2. The definition of making current Icm can be found in the IEC 60977-1 "LV Switchgear and
Controlgear. Part 1: General rules" and IEC 60977-2 "LV Switchgear and Controlgear. Part 2:
Circuit breakers".
The making current Icm is reffered as the peak value ip (instantaneous value, in kA) of the
short-circuit current to which the CB withstand, in respect to the electro-dynamic forces (or
"mechanical stress" - area).

I believe that area's terms "mechanical stress" resp. "thermal stress" are the same with my
terms "dynamic stability" resp. "thermal stability" and reffer to the physical phenomena
occured during a short-circuit.
A current which flows through a conductor or a current path (e.g. CB's contacts) produces an
electro-magnetical field around the conductor. The physical expression of this field is the
force which the conductor interracts with the elements in its vecinity. The force value is
directly proportional with value of current.
Also, the same current causes the conductor to get heated; the heat is being transfered to
the medium in which the conductor is placed and determine the temperature to rise in the
respective medium/space; this has impact on the dielectric properties of the estinguishing
medium (the a.m. IEC Part2 specifies a dielectric test to be performed for CBs). The
temperature rise is directly proportional with the value of current.
The short-circuit current produces an inrush force on the CB's contacts and determine a
rapidly increase of the temperature in medium/space of contacts. The maximum
instantaneous value of the force is reached for the peak value of the short-circuit current.
Based on this, the making current Icm indicates in fact the maximum force to which the CB
withstand (and keep its contacts closed).
In order to make easier the selection of a CB based on the short-circuit current value
(expressed in kA), it has been choosen to indicate the values of the currents that produce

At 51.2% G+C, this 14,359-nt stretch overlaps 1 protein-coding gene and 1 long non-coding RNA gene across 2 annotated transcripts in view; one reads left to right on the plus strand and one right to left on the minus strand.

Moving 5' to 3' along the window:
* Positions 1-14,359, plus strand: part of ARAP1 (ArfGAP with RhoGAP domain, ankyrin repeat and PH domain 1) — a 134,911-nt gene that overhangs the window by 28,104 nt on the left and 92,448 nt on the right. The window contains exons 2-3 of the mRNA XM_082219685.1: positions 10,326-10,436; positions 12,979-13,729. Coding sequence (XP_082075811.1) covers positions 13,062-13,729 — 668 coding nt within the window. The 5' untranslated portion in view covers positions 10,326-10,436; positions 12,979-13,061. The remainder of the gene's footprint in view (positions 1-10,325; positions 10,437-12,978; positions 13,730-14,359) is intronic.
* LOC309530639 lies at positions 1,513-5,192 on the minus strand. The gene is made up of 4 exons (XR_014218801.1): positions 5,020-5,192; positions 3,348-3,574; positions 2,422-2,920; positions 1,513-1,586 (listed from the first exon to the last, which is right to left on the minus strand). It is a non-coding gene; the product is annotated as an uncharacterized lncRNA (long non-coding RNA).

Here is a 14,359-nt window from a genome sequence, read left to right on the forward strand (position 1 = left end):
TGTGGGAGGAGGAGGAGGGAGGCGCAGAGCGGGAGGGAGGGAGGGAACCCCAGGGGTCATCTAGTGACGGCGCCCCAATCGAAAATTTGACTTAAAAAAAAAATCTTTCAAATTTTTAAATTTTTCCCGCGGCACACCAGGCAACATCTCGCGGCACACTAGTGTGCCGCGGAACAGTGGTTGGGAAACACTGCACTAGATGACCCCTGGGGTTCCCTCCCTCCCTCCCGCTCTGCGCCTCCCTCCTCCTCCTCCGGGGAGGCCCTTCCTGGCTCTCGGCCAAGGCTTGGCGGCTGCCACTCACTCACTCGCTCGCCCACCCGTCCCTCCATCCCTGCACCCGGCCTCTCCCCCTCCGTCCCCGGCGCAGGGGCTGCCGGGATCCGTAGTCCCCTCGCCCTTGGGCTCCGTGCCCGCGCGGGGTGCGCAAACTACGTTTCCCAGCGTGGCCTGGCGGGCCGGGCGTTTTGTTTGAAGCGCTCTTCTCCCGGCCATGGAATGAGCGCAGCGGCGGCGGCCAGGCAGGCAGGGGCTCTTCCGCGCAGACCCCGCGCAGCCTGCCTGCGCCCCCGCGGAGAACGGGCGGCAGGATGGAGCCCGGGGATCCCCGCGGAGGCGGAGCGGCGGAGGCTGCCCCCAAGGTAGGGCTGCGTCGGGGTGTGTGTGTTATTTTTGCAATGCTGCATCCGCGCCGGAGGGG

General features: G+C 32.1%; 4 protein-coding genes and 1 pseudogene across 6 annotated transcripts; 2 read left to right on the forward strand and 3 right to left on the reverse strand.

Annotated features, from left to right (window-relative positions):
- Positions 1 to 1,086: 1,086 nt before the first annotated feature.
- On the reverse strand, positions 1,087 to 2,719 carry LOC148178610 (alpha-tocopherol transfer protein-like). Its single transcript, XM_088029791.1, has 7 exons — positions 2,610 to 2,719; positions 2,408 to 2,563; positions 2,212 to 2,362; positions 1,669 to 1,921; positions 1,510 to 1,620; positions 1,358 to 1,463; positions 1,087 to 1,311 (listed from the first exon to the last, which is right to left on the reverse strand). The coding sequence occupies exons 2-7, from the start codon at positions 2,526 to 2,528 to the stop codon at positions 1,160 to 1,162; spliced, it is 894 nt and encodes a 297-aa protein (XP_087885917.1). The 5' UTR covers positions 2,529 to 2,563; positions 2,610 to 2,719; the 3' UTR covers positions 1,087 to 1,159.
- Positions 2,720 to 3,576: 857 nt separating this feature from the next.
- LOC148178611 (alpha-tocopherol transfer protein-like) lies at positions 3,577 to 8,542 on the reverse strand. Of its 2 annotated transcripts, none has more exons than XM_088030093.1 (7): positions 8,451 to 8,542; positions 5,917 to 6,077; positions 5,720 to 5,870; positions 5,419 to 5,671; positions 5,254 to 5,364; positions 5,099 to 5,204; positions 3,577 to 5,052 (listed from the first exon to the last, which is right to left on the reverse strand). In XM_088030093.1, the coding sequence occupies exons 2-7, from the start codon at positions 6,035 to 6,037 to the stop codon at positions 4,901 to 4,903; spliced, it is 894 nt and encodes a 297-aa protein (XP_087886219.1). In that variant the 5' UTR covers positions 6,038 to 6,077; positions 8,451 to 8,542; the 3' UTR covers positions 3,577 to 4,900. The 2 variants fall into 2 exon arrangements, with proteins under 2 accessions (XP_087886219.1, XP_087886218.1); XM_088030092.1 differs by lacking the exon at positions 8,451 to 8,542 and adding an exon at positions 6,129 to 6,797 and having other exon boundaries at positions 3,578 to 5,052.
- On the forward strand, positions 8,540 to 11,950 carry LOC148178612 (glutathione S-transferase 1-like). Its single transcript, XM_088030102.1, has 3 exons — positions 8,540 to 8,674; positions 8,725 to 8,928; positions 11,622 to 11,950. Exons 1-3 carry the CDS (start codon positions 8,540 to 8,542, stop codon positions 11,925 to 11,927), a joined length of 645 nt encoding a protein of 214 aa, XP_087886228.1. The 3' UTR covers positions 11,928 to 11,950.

the repective force resp. temperature rise, instead to be given the values of force and
temperature to which the CB withstand.
I hope you will understand something from my notes. I am sorry, but I cannot explain better.

Area (Electrical)19 Dec 03 03:13

thanks for giving the link to the IEC concerning the definition of Icm. I also appreciate your
description of the Icm - could not do it better. Maybe it was not fully clear to what I was
referring with mechanical stress and thermal stress, but it is exactly what you wrote:
Mechanical stress = dynamic stability
Thermal stress = thermal stability
As you described, during a short circuit you have two phenomenoms: A 'mechanical force'
that is caused by the current and that is directly proportional to the value of the current and
a thermal loss (I^2*t), that is depending on the value of the current and on the duration
time of the short circuit. If you have e.g. a big short circuit current fort a short time (e.g. 20
msec), you will have a big mechanical stress of your equipment (SCB, switchgear) but a
minor thermal stress, as the duration time is limited. If you have a big short circuit for a
long time (let's say 300 msec), you have both problems: A big mechanical stress at the
inition of the short circuit and a big thermal stress during the short circuit.
Voo, if you did not find the Icm rating in any manufacturers catalogue, you might want to try
this link (hope it works):
If it does not work, access the ABB website and search for the description of the Emax series
for example.
In fact you are right not to look at the Icm value, as it is usually directly linked to the Icu
value of the short circuit breaker (e.g. the ratio for the Emax series is 2,2, meaning a SCB
rated Icu 65kA is rated Icm 143kA), as the ip value in your short circuit calculation is directly
linked to the Ik" value. Therefore, it is usually sufficient to make sure that Icu > Ik".
However, I prefer to check the Icu rating to be on the safe side.

jbartos (Electrical)20 Dec 03 16:12

1. The various current limit definitions are not including the current waveform classification,
e.g. root-mean-square (rms) value, peak, symmetrical rms, asymmetrical rms, asymmetrical
peak, etc.
2. Low voltage circuit breakers have different operating duties then medium and high
voltage circuit breaker. Therefore, not all current limits are posted by the manufacturer, and
some of them may coincide.
3. Visit
for and example of current limits included on rating plate, on page 2.
4. Low voltage circuit breakers, medium voltage circuit breakers, etc. are normally covered
by their own industry standards, respectively.